When predicting an outcome is the scientific goal, one must decide on a metric by which to evaluate the quality of predictions. We consider the problem of measuring the performance of a prediction algorithm with the same data that were used to train the algorithm. Typical approaches involve bootstrapping or cross-validation. However, we demonstrate that bootstrap-based approaches often fail and standard cross-validation estimators may perform poorly. We provide a general study of cross-validation-based estimators that highlights the source of this poor performance, and propose an alternative framework for estimation using techniques from the efficiency theory literature. We provide a theorem establishing the weak convergence of our estimators. The general theorem is applied in detail to two specific examples and we discuss possible extensions to other parameters of interest. For the two explicit examples that we consider, our estimators demonstrate remarkable finite-sample improvements over standard approaches.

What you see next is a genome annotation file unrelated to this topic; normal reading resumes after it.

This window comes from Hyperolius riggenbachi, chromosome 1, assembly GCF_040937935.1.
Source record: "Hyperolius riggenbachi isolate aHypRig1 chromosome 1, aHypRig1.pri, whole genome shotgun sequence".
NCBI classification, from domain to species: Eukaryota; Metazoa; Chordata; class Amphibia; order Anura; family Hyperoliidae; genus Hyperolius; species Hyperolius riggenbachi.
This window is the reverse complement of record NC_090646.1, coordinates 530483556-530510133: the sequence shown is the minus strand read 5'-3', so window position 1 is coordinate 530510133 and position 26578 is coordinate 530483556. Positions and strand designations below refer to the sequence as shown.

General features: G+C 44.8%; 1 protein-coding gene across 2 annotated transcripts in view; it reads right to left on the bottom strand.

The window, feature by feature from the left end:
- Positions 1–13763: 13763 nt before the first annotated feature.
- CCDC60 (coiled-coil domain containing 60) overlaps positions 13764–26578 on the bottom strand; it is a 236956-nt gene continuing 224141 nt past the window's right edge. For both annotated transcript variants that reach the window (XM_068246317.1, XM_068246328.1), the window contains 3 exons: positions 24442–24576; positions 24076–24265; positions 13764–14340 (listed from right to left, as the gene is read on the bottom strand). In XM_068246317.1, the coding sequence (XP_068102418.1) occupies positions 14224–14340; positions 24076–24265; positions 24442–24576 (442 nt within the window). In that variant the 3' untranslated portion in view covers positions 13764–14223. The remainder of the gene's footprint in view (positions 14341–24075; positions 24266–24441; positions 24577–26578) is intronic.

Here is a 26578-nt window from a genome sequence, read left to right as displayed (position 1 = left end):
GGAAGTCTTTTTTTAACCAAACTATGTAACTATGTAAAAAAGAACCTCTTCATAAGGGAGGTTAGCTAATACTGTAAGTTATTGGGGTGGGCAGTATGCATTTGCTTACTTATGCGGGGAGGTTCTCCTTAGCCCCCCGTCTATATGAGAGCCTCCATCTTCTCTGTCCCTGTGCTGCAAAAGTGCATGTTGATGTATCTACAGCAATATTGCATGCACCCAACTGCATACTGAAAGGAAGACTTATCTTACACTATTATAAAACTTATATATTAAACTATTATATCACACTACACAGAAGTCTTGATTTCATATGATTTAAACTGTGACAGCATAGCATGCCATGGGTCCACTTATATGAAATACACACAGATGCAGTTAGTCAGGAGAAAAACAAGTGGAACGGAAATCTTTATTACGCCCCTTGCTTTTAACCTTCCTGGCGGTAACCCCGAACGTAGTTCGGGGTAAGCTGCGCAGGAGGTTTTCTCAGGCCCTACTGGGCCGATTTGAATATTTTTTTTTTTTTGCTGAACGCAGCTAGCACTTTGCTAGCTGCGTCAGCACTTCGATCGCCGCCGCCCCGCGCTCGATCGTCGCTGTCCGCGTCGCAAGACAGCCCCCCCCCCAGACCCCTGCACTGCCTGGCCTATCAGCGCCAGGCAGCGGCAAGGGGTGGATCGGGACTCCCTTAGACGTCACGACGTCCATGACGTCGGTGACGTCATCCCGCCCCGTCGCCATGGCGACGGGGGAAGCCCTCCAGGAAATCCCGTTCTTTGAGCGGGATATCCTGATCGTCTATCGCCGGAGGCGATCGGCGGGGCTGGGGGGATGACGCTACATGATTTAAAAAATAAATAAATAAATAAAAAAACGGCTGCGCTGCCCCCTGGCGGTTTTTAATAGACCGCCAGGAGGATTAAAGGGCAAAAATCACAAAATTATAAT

Keywords: AUC; cross-validation; estimating equations; machine learning; prediction; targeted minimum loss-based estimation.